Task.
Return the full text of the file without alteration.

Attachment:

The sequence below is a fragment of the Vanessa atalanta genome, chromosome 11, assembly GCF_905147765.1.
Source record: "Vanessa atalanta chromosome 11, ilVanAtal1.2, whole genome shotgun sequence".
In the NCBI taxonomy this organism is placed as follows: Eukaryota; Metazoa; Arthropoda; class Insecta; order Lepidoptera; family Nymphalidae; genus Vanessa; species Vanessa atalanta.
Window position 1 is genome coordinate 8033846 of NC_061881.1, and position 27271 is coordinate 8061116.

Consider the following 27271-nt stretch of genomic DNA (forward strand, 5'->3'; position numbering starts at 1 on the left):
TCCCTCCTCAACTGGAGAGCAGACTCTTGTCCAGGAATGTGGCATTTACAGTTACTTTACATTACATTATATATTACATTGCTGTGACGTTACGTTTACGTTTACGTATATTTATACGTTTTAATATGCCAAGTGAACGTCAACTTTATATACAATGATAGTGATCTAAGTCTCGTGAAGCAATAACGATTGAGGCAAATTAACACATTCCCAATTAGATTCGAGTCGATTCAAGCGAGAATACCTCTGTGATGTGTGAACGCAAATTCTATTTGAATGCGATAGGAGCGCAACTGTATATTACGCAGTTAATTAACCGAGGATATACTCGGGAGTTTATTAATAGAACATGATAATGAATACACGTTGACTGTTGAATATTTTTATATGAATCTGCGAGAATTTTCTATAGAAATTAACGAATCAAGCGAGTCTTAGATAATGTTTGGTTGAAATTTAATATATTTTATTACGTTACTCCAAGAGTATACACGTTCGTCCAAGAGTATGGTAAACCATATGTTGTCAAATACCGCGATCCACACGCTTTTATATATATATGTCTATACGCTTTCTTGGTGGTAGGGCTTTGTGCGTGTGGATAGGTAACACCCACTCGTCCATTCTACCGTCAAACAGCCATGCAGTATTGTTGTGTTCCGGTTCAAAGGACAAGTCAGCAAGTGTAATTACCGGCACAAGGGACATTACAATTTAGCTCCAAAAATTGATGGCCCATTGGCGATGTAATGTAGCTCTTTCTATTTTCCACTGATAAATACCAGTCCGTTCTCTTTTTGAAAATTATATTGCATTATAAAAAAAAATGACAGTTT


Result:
The sequence below is a fragment of the Vanessa atalanta genome, chromosome 11, assembly GCF_905147765.1.
Source record: "Vanessa atalanta chromosome 11, ilVanAtal1.2, whole genome shotgun sequence".
In the NCBI taxonomy this organism is placed as follows: Eukaryota; Metazoa; Arthropoda; class Insecta; order Lepidoptera; family Nymphalidae; genus Vanessa; species Vanessa atalanta.
Window position 1 is genome coordinate 8033846 of NC_061881.1, and position 27271 is coordinate 8061116.

Consider the following 27271-nt stretch of genomic DNA (forward strand, 5'->3'; position numbering starts at 1 on the left):
TCCCTCCTCAACTGGAGAGCAGACTCTTGTCCAGGAATGTGGCATTTACAGTTACTTTACATTACATTATATATTACATTGCTGTGACGTTACGTTTACGTTTACGTATATTTATACGTTTTAATATGCCAAGTGAACGTCAACTTTATATACAATGATAGTGATCTAAGTCTCGTGAAGCAATAACGATTGAGGCAAATTAACACATTCCCAATTAGATTCGAGTCGATTCAAGCGAGAATACCTCTGTGATGTGTGAACGCAAATTCTATTTGAATGCGATAGGAGCGCAACTGTATATTACGCAGTTAATTAACCGAGGATATACTCGGGAGTTTATTAATAGAACATGATAATGAATACACGTTGACTGTTGAATATTTTTATATGAATCTGCGAGAATTTTCTATAGAAATTAACGAATCAAGCGAGTCTTAGATAATGTTTGGTTGAAATTTAATATATTTTATTACGTTACTCCAAGAGTATACACGTTCGTCCAAGAGTATGGTAAACCATATGTTGTCAAATACCGCGATCCACACGCTTTTATATATATATGTCTATACGCTTTCTTGGTGGTAGGGCTTTGTGCGTGTGGATAGGTAACACCCACTCGTCCATTCTACCGTCAAACAGCCATGCAGTATTGTTGTGTTCCGGTTCAAAGGACAAGTCAGCAAGTGTAATTACCGGCACAAGGGACATTACAATTTAGCTCCAAAAATTGATGGCCCATTGGCGATGTAATGTAGCTCTTTCTATTTTCCACTGATAAATACCAGTCCGTTCTCTTTTTGAAAATTATATTGCATTATAAAAAAAAATGACAGTTT